38 – Alternative coffins’ padding made out of shredded paper: a facilitated symbiosis exchange in Northern Ireland, UK
The National Industrial Symbiosis Programme (NISP) in the UK acted for…
The Humber region is one of the largest harbour complexes in the UK, hosting industrial companies from a range of sectors since 1960s. The industrial district is mainly constituted by food processing, chemicals, furniture, iron and steel and other metals as well as oil and gas production facilities. Efforts to promote Industrial Symbiosis implementation in the region began in 2000, and the case study is well known in literature as one of those originating the idea of the creation of a National Industrial Symbiosis Programme in the UK.
The challenge at the origin of the Humber region Industrial Symbiosis Programme (HISP) was that of a global oil and gas company already operating in the region that had previously matured experience in the creation of industrial parks during a dedicated programme in Tampico, Mexico. Such company aimed at creating a CHP plant in the region, following the development process that had proved to be profitable in the previous case. They wanted to involve neighbouring industrial companies in the project from the planning phase, analysing their energy needs and potential cooperation. In addition, they proposed to stipulate contracts were companies agreed to channel a certain percentage of their profits from this cooperation to the creation of a coordinating body that would have allowed further development of exchanges in the region.
However, the oil and gas company immediately encountered a first, major barrier in the project development, which was the scarce awareness on this kind of agreements and consequent reluctance of local companies. In addition, participation of local companies was also limited due to the fact that several of them, especially from the food sector, were directly competing in the same market segment.
The approach adopted to overcome such barrier was to involve the Business Council for Sustainable Development – United Kingdom (BCSD-UK) as a project coordinator for the HISP. The BSCD-UK then involved researchers from Lund University for scientific support. Such approach allowed to adapt the development process followed in the Mexican experience to the British context, widening the scope of symbiosis (including general forms of cooperation among companies in its definition) and including an environmental focus.
The discovery process was entirely directed by the BCSD-UK, with initial limited involvement of local companies. First of all, a review of previous studies on potential businesses cooperation in the region was conducted in order to identify first synergies. These studies included the plans for the CHP plant installation, those for the creation of a pipeline crossing the Humber river and moving chemicals from companies on one side of the river to companies on the other side, and those for integration among chemical and oil and gas companies. In the meanwhile, first contacts with companies, local authorities and business associations were made. The results of the preliminary review were presented to companies in a full day event, which anyway failed in the attempt of attracting their interest in the project. Thus, the BCSD-UK focused its efforts on the arrangement of one-to-one meetings with local companies’ representatives, in order to better explain the project, its aims and its potential. This campaign, even if not fully satisfactory, brought relevant results, and enabled the creation of a “project advisory group” including industry representatives and the identification of a “project champion” (i.e. a company motivating the others and raising awareness, leading the project from the industrial side). All of these efforts allowed the start of the CHP plant installation project, as well as the start of the creation of the pipeline across the river, which was consequently stopped due to the fact that one of the major partners ceased its operations in the region. Smaller initiatives and exchanges involving two or three companies were also identified and implemented with more success, as demonstrated by following literature (e.g. Velenturf, 2016).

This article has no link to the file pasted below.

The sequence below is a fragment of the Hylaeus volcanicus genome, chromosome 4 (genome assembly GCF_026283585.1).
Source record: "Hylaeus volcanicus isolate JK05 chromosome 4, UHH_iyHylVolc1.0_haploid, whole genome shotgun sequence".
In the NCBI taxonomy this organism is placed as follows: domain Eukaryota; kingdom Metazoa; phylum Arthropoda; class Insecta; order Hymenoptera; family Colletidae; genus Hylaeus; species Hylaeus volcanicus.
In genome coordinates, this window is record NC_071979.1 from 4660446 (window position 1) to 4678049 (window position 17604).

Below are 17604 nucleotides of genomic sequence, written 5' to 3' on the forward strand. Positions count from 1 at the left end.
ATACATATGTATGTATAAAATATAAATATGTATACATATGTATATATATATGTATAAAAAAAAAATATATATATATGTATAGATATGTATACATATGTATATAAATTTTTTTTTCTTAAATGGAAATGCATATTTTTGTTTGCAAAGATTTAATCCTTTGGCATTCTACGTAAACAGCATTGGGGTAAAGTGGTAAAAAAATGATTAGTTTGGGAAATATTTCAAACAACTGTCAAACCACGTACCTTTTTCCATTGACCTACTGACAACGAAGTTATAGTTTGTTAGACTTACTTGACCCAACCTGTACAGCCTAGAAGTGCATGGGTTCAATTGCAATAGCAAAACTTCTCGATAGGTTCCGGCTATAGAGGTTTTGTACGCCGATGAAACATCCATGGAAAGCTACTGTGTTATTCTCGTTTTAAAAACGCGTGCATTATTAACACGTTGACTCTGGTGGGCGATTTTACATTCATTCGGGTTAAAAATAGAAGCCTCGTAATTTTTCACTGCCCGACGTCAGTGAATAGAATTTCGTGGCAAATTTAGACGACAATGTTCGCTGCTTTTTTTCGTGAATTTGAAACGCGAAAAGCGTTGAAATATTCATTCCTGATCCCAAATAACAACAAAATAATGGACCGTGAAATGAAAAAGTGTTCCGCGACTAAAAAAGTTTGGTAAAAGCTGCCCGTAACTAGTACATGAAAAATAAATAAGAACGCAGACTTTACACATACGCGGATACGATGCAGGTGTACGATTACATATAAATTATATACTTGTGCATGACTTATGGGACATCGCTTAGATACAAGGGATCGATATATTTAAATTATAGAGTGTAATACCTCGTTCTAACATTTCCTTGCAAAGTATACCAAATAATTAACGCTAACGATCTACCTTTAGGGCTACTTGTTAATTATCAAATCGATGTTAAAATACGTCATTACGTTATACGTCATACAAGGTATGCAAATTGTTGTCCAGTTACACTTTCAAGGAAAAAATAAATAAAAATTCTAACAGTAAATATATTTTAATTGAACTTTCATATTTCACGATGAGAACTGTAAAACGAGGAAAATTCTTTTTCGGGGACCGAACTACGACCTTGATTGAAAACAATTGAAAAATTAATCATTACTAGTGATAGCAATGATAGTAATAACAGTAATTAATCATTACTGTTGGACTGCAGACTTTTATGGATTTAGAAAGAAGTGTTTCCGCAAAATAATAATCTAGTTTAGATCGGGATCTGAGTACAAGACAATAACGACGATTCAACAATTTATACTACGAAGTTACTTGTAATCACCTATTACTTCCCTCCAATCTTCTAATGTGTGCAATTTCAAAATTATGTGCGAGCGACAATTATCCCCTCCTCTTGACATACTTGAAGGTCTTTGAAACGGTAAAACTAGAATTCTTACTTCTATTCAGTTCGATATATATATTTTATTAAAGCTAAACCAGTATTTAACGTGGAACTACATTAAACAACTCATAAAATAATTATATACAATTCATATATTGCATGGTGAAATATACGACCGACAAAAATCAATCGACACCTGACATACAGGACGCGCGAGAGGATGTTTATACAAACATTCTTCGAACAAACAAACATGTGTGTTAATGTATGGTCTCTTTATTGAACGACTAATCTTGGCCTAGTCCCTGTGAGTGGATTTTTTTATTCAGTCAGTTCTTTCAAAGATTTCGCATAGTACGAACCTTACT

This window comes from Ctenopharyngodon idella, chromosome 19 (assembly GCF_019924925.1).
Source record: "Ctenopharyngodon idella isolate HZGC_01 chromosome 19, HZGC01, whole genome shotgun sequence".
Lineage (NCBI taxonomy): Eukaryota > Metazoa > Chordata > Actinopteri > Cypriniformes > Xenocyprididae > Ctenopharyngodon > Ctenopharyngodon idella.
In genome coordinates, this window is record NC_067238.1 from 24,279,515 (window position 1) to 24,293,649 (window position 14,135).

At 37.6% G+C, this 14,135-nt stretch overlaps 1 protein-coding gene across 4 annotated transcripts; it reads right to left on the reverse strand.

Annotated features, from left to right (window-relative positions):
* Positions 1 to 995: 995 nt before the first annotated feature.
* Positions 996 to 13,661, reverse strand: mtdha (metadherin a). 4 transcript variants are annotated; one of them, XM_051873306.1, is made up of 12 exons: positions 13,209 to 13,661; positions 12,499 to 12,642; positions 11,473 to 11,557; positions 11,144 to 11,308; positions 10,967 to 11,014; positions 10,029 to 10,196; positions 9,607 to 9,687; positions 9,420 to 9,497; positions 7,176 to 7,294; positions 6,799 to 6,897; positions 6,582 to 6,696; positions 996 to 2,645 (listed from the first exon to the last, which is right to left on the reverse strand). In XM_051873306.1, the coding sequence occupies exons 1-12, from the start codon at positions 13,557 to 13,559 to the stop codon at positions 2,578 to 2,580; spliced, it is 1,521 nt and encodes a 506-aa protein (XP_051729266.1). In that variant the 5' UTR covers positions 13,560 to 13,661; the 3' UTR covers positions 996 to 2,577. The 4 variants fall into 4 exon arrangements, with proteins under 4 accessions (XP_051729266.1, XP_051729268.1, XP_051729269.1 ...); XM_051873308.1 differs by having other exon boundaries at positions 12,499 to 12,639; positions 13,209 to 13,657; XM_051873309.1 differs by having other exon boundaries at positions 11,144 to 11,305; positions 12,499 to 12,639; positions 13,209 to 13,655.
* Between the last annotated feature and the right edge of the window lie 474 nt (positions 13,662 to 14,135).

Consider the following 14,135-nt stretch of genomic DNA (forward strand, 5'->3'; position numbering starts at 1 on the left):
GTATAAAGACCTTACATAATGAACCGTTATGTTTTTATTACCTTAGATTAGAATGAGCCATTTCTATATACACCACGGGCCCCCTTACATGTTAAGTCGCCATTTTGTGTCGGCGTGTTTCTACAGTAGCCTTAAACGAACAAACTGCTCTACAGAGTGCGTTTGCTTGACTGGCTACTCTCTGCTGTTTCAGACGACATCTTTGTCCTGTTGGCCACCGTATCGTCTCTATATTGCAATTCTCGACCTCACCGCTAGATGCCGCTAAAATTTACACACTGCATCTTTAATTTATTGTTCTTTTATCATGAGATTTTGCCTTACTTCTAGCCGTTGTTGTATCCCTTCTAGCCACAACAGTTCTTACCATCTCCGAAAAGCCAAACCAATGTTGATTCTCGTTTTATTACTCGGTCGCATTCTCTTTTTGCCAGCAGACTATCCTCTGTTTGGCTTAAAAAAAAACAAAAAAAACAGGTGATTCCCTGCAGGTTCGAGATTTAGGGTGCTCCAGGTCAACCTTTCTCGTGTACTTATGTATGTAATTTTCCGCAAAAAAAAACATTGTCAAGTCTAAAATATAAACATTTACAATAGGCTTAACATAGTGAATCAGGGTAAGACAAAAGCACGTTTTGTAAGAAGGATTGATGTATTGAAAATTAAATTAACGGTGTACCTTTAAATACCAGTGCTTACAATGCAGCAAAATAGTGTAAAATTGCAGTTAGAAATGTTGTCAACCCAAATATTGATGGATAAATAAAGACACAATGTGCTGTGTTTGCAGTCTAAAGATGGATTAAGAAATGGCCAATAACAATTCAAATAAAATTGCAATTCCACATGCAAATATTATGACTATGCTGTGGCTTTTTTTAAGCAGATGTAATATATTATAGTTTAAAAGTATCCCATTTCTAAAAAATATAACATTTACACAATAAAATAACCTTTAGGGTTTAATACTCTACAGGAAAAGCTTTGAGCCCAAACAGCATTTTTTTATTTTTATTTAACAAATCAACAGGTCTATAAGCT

The main preconditions that influenced the discovery process and penalised the implementation of big, long-term, resource-intensive projects were: the fragmented development and low level of integrations among sectors that characterised the industrial district, the fact that the coordinating body (BCSD-UK) had no previous experience in the region, the fact that several companies had no previous experience in collaborative projects and many of them had headquarters and decisional power outside the region. On the contrary, the existence of political elements and legislations supporting the Industrial Symbiosis development favoured the start of the CHP project and the initiation of smaller symbiotic exchanges.
Source: Murata, M., 2004, “Experiences from early stages of a national industrial symbiosis programme in the UK: determinants and coordination challenges”. Journal of Cleaner Production 12:967-983.
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